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Sunday, December 30, 2012

Day 30 of 31-And miles to go before I sleep…


Listen to your father, who gave you life,
    and do not despise your mother when she is old.
Proverbs 22:23 (NIV)


Yesterday, as I rested, I had time to think about my grandmother’s 94th birthday, and considered the words of Robert Frost’s poem, Stopping by Woods on a Snowy Evening. At 94, my grandmother suffers dementia. While she is in relatively good physical health, she routinely disconnects mid-conversation. We’ve come to describe it as her “leaving the room.” In the midst of an otherwise lucid exchange, she quite suddenly becomes remote and disengaged. She remains pleasant and unfailing polite, but the conversation is as with a stranger. It reminds me that even at this stage of her long life, God uses her to teach us lessons. He is not done with her yet. She has miles to go before she sleeps. 

I struggle with understanding dementia, and pray for patience and discernment. I pray for wisdom and patience in supporting my mother as primary caregiver to her ailing mother, as well as to find the language and the capacity to facilitate my children’s on-going relationship with the great-grandmother who has attended each of them since before they were born. I struggle to pleasant and loving when I speak to Granny on the phone. Silently, it breaks my heart to experience the strong, wise, and wonderful woman I have always admired endure the dismantling of intellectual capacity in slow motion. Wikipedia describes the dementia as “a serious loss of global cognitive ability in a previously unimpaired person.”  Understanding what I do about the nature of God, I know that every conversation with her teaches me lessons I must learn. He is not done with her yet. She has miles to go before she sleeps.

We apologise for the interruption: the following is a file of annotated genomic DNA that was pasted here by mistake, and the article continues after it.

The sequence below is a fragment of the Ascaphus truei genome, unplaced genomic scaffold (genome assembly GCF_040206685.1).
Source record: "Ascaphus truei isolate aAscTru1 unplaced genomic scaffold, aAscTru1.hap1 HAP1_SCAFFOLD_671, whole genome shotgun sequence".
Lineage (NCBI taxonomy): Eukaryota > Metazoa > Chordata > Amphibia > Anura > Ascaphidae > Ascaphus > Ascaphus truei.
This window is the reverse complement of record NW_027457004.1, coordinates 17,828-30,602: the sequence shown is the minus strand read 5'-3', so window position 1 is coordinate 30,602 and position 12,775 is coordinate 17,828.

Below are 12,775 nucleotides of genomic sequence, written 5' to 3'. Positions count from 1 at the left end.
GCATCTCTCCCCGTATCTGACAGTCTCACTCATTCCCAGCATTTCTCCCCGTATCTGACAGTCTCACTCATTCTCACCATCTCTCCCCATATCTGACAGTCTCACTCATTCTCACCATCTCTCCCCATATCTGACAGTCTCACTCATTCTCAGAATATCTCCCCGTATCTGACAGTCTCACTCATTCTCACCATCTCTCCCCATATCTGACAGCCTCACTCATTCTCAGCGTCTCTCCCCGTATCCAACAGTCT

For her birthday yesterday, her great-grandson serenaded her. She and her great-granddaughter prattled on (as only the two of them can) about Christmas, birthdays (both Grannys and hers, which Gram remembered falls in February) and being a teen-aged girl. I know they are reluctant to speak to her on the phone; it is emotionally taxing, adding these hollow memory to the richer ones they treasure of her, but they rise to the occasion, not solely  out of obligation. They realize, each in their way, that they continue to have a relationship to her that sets them apart. They are special in that they still have a living great-grandparent. They can appreciate that God is not through  with her yet. She has miles to go before she sleeps.

They even support and encourage their grandmother, appreciating her role as caregiver. They understand that hers is not an easy path, and they reach out to her often. Talking to Granny helps them remember their grandmother’s daily struggle, and they often lift her up in prayer. Granny may not have the presence of mind she once had, but still she teaches. She’s not done yet.

Granny offers us the gift of compassion. Hers is a lesson well-learned and long-lasting.  While I grieve the loss of the relationship I’ve had with her all my life, I am grateful for what she teaches us all now. I know it will serve our children well. It blesses me.

The woods are lovely, dark and deep.   
But I have promises to keep,   
And miles to go before I sleep…

Granny, though it is hard, I still love talking to you. You’re still here with promises to keep. There is still work for you to do, lessons to teach us before being called home to take your final rest. We thank God that He is not through with you yet. There is time. You have miles to go before you sleep, and we have lots to talk about, before you leave the room for the last time.


OneWord 2015

OneWord 2015

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